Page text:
All dog owners want their pups to look and feel as healthy as possible, which is why skin health conditions can be very concerning. Some skin health conditions range in severity and treatment. Dermatomyositis is a skin condition that mostly affects Shelties and Collies, signaling a genetic cause. This condition can cause redness, scaling, crusting, and hair loss on the eyes, ears, feet, and tail of Sheltie puppies. Dermatomyositis lesions can vary in severity and they may come and go over time. While this condition looks troubling to any dog owner, Dermatomyositis is not contagious, and your Sheltie won’t spread it to any other humans or canines.

The vet must treat dermatomyositis, though there are steps you can take at home to help combat this condition. A lack of blood flow causes dermatomyositis to affected areas, resulting in various symptoms. Improving blood flow can help minimize symptoms of dermatomyositis. Vitamin E and omega-3 fatty acids are great supplements to use to increase blood flow and manage dermatomyositis at home. Always be sure to consult with your vet before beginning any new supplements.

While dermatomyositis may look troubling, with your help, and some dietary changes, your Sheltie can live a healthy and happy life despite this condition. With some trial and error, you will find the remedies that work best for your Sheltie.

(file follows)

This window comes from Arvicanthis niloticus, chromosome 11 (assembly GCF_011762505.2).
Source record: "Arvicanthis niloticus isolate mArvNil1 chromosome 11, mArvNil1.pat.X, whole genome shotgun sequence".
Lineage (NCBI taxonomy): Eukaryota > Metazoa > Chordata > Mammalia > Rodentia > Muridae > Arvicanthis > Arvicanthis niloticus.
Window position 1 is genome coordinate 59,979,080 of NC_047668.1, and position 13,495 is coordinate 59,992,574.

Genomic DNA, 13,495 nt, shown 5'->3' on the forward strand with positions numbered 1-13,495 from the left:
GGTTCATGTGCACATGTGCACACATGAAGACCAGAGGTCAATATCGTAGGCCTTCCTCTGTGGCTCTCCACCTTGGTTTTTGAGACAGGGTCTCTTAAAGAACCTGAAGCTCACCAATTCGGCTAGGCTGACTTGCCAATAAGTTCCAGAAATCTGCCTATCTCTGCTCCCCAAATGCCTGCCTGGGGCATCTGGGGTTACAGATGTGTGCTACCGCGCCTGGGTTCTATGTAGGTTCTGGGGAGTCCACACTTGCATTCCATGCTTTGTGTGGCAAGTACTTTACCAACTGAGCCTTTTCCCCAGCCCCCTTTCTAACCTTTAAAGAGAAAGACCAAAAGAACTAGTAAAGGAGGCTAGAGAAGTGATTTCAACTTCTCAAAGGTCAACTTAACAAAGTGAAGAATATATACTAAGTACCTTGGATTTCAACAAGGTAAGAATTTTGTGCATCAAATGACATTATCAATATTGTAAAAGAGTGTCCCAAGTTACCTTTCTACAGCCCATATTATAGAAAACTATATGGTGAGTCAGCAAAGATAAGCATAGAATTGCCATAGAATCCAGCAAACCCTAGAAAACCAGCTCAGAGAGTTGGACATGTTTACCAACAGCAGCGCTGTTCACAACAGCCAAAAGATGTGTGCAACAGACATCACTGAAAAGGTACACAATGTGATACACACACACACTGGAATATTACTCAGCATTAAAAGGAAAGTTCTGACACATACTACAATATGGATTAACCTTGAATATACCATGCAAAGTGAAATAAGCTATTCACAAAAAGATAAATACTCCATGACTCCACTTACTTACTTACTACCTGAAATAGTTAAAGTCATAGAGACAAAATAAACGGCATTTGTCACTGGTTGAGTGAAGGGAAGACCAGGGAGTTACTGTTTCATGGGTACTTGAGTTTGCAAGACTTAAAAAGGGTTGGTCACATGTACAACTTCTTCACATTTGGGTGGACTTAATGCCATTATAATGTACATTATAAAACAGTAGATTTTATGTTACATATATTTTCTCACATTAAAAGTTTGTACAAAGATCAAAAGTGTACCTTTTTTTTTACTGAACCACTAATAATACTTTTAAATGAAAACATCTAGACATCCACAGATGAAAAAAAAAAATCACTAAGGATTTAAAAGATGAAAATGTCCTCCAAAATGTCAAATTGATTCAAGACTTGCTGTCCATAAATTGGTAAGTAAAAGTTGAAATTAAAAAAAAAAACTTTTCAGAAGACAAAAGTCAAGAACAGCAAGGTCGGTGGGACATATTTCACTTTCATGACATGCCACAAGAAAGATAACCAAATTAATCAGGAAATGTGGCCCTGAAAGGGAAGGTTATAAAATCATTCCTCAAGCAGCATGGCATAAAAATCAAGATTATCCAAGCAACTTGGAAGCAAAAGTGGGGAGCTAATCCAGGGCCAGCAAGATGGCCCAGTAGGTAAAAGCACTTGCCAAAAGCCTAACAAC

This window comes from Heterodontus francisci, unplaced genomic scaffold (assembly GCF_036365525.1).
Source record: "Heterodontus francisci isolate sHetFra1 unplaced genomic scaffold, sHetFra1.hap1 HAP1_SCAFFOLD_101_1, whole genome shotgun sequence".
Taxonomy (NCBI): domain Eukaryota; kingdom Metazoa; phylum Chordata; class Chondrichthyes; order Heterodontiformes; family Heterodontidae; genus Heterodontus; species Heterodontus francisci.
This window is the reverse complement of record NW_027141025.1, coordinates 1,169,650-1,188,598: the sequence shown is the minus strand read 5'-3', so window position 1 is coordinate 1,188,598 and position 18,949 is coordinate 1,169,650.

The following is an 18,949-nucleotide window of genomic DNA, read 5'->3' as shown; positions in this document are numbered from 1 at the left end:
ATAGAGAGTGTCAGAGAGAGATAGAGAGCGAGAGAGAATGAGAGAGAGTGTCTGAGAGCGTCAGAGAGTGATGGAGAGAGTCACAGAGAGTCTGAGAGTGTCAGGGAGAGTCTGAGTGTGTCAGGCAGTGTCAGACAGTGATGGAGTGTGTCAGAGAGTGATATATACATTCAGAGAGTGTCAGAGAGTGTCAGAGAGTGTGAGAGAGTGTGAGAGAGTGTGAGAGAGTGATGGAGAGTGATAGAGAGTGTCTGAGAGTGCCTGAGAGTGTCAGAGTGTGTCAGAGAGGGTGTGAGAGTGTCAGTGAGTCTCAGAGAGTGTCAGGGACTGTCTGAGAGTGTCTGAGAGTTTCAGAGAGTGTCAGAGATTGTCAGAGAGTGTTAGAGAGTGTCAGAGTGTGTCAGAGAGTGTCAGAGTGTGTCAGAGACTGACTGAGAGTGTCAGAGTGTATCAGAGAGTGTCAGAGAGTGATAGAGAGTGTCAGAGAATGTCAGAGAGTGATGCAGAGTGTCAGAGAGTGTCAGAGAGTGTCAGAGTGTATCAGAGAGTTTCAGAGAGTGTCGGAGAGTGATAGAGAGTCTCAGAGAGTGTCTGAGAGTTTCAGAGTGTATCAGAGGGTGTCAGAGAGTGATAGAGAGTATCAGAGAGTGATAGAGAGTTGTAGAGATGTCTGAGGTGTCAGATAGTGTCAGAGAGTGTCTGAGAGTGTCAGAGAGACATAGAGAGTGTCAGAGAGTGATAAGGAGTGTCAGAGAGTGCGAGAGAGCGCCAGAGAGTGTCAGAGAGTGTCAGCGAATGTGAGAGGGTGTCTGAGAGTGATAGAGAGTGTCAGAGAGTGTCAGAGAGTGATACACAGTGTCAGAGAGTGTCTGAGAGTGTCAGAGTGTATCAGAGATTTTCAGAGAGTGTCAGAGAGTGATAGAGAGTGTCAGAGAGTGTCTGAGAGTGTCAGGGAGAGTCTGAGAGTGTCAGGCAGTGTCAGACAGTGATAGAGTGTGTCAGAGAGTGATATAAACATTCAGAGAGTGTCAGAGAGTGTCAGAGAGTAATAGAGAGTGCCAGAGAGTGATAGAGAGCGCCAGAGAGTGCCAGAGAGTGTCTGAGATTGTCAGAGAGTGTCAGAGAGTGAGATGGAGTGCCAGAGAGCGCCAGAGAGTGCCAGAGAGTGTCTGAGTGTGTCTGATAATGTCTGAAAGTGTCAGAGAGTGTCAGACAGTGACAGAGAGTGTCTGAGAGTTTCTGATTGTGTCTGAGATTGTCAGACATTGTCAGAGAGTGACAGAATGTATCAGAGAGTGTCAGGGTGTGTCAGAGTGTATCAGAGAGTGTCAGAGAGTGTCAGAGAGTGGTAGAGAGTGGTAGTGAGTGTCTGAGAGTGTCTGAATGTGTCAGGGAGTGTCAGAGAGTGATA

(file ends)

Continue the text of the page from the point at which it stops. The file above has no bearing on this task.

All dogs can be prone to obesity, including Sheltie puppies and adults. Obesity is very dangerous as it takes a toll on a dog’s body and can lead to other serious health conditions. Because of this, it's highly advised that Sheltie owners take preventative measures and reverse this condition if it has developed.

One of the best ways to prevent or reverse obesity in your Sheltie is through appropriate daily exercise. Given how active Sheltie puppies and adults are, this should be an easy recommendation to meet each day. Finding the most enjoyable and attainable way to ensure that your Sheltie gets enough exercise is the key to preventing obesity.

In addition to daily exercise, be sure that you are not over-feeding Sheltie puppies or adults. All dogs have a specific daily food amount to follow. This can vary by height, weight, and breed. If you are worried about your Sheltie becoming obese, consider feeding them weight-management dog food to keep them in an ideal weight range.

Treats can also be a culprit of overeating and weight gain. While treats are great for training and positive reinforcement, be sure to keep them to a minimum. Also, reduce or avoid feeding table scraps and human food completely to ensure that your Sheltie maintains a healthy weight. With the right approach, your Sheltie can easily avoid obesity.

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fluffy or rotund Sheltie sitting down in the woods

Oral Health

Oral health is an extremely important component of overall health among Sheltie puppies and adults. Teeth cleaning needs to be performed regularly, both at home and by a professional. This will ensure that your Sheltie’s mouth doesn’t develop an abundance of plaque or tartar, which can lead to some very serious health conditions.